The big European egg scandal

By Kalendra Withana,

Millions of eggs across Europe are suspected to have potential traces of the ‘moderately toxic’ insecticide, fipronil.

 

These eggs originate from The Netherlands, Europe’s largest egg producing country and one of the biggest exporters of egg products in the world. It has been reported that traces of fipronil have been discovered in bunches from a handful of Dutch farms.

In the UK, it has been confirmed that approximately 700,000 contaminated eggs have been sent to the nation. Beforehand, the speculated number of these eggs in the country had an original estimate of 21,000.

As a result of the growing number of concerns, UK supermarkets have begun the process of withdrawing egg-filled products from their shelves. On the subject of this matter, the Food Standards Agency said:

“The decision to withdraw these products is not due to food safety concerns, but is based on the fact that fipronil is not authorised for use in food producing animals. The Food Standards Agency and Food Standards Scotland are committed to ensuring that food is safe, and that UK consumers have food they can trust.”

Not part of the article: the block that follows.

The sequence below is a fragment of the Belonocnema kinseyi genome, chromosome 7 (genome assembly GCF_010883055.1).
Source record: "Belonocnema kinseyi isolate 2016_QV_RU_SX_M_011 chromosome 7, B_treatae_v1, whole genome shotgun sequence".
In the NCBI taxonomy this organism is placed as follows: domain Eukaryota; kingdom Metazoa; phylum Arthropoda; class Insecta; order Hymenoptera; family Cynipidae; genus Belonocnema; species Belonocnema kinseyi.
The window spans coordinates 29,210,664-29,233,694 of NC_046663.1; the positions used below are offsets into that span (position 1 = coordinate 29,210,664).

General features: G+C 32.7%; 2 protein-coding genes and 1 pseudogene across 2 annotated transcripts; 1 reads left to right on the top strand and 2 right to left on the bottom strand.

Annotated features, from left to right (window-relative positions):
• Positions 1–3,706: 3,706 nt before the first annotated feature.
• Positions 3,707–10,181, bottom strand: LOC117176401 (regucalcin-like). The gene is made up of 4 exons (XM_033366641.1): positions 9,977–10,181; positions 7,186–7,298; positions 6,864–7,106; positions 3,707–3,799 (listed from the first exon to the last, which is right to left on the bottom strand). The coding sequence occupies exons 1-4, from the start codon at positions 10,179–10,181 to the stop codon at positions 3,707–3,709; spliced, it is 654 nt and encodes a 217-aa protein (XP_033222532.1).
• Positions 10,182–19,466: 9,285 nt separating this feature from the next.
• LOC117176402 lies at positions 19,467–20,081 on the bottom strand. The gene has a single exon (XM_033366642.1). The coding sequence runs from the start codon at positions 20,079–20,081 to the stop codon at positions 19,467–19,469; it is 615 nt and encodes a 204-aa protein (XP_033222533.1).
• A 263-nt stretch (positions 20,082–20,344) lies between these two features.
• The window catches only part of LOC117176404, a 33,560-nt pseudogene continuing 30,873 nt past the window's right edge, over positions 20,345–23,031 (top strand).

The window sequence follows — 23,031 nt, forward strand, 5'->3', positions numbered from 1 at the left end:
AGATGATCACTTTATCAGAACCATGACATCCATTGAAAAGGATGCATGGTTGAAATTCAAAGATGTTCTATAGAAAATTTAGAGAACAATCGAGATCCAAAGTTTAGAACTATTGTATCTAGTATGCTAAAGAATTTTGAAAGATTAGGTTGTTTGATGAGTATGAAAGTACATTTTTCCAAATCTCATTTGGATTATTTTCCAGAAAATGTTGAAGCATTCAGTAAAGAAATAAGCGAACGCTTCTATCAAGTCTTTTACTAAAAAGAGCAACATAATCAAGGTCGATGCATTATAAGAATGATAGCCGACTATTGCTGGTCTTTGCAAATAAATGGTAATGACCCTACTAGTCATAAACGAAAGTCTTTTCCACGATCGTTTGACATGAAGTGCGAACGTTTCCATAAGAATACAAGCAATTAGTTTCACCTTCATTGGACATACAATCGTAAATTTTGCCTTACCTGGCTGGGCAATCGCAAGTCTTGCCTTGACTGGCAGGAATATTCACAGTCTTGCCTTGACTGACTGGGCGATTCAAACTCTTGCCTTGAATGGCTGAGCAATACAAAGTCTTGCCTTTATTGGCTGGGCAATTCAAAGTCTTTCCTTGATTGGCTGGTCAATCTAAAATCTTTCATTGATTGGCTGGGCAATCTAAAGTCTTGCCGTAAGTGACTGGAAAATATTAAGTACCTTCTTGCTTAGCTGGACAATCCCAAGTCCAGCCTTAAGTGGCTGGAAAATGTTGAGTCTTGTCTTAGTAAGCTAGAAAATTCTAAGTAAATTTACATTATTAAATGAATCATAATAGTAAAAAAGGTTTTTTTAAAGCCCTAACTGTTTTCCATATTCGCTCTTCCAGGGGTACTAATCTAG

As well as this, supermarkets in Germany, Belgium and the Netherlands have also pulled millions of eggs from their sale.

Despite these initiatives, there has been speculation that the contaminated eggs have already reached the food chain through the selling of processed foods that use eggs. Furthermore, there have been concerns that due to some eggs having a short shelf life, people might have already consumed them.

Nevertheless, the Food Standards Agency state that it is “very unlikely” that the eggs have the potential to harm public health. This is because it is revealed that as a nation, the UK eats 34 million eggs every day, which is incomparable to 700,000.

Fipronil, commonly used to kill lice and ticks on animals, is strictly forbidden to be consumed in the food chain. It is warned that if eaten in large quantities, the insecticide has the potential to destruct the liver, kidneys and thyroid glands.

In terms of how long companies have known about these fipronil-ridden eggs, it has been recently revealed that Belgians officials knew about this information since June, but failed to disclose the matter to the public.

EU food safety commissioner, Vytenis Andriukaitis, has challenged the fights that have manifested between countries over the matter and has called for an end to the “blaming and shaming”.

In further response, Andriukaitis says that he intends to conduct an emergency summit regarding the contaminated eggs and this is anticipated to be held by the end of September. He issues in a statement:

"I proposed to hold a high-level meeting gathering the ministers concerned as well as the representatives of the food safety agencies in all member states involved as soon as we have all the facts available”.

It has furthermore been reported that two directors of the company that began the egg scare have been arrested by Dutch authorities on Thursday.

Sources – Sky News, BBC News, The Guardian. 

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